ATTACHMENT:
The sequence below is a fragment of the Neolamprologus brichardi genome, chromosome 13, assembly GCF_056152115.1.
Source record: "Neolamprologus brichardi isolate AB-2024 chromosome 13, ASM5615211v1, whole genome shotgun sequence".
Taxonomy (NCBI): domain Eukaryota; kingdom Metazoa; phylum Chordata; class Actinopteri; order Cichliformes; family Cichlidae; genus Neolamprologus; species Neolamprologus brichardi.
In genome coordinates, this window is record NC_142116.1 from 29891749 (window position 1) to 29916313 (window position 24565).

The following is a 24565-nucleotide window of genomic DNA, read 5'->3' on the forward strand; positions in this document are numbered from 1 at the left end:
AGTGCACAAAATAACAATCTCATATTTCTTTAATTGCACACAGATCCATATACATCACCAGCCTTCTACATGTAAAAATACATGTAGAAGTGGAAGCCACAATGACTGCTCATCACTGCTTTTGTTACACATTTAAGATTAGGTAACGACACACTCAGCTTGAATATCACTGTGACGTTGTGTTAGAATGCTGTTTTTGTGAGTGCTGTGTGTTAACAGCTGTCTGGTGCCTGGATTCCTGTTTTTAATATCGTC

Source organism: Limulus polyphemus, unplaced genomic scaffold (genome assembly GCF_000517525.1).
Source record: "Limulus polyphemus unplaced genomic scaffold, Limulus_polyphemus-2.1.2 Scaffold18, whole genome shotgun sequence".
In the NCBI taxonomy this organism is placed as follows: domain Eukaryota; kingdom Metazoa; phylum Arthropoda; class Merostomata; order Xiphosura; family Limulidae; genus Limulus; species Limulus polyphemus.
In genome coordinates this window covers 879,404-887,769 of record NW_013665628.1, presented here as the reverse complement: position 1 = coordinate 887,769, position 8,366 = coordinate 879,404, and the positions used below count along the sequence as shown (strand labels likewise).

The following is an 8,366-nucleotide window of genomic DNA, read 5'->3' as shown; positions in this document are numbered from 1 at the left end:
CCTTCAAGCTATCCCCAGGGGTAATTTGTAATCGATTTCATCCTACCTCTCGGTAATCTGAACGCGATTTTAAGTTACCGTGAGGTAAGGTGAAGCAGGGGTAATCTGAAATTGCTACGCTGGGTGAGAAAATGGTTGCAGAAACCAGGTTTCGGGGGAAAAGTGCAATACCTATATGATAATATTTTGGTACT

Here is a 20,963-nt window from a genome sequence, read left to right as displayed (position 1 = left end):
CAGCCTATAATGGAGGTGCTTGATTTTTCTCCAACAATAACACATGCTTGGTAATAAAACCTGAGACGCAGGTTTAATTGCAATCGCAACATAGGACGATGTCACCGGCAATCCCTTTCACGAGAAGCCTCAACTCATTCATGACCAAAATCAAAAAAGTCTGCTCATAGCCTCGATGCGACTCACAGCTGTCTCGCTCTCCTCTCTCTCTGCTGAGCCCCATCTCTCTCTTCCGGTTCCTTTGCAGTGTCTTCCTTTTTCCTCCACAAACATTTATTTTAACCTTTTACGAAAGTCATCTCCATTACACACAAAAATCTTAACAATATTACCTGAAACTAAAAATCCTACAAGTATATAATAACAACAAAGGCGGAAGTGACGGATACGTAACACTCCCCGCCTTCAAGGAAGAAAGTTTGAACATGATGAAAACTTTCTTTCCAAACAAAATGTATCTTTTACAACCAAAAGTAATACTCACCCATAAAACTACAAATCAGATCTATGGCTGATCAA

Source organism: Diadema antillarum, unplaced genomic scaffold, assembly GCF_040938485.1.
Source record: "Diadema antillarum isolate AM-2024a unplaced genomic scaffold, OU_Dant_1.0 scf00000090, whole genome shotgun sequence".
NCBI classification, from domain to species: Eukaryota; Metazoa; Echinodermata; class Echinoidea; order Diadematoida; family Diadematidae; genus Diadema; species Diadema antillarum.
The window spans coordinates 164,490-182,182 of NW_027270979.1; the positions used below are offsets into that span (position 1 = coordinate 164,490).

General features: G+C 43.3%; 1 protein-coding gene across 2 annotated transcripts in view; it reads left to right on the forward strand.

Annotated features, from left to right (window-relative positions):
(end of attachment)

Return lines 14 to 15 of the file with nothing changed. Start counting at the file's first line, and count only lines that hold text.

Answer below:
CAGCCTATAATGGAGGTGCTTGATTTTTCTCCAACAATAACACATGCTTGGTAATAAAACCTGAGACGCAGGTTTAATTGCAATCGCAACATAGGACGATGTCACCGGCAATCCCTTTCACGAGAAGCCTCAACTCATTCATGACCAAAATCAAAAAAGTCTGCTCATAGCCTCGATGCGACTCACAGCTGTCTCGCTCTCCTCTCTCTCTGCTGAGCCCCATCTCTCTCTTCCGGTTCCTTTGCAGTGTCTTCCTTTTTCCTCCACAAACATTTATTTTAACCTTTTACGAAAGTCATCTCCATTACACACAAAAATCTTAACAATATTACCTGAAACTAAAAATCCTACAAGTATATAATAACAACAAAGGCGGAAGTGACGGATACGTAACACTCCCCGCCTTCAAGGAAGAAAGTTTGAACATGATGAAAACTTTCTTTCCAAACAAAATGTATCTTTTACAACCAAAAGTAATACTCACCCATAAAACTACAAATCAGATCTATGGCTGATCAA

Source organism: Diadema antillarum, unplaced genomic scaffold, assembly GCF_040938485.1.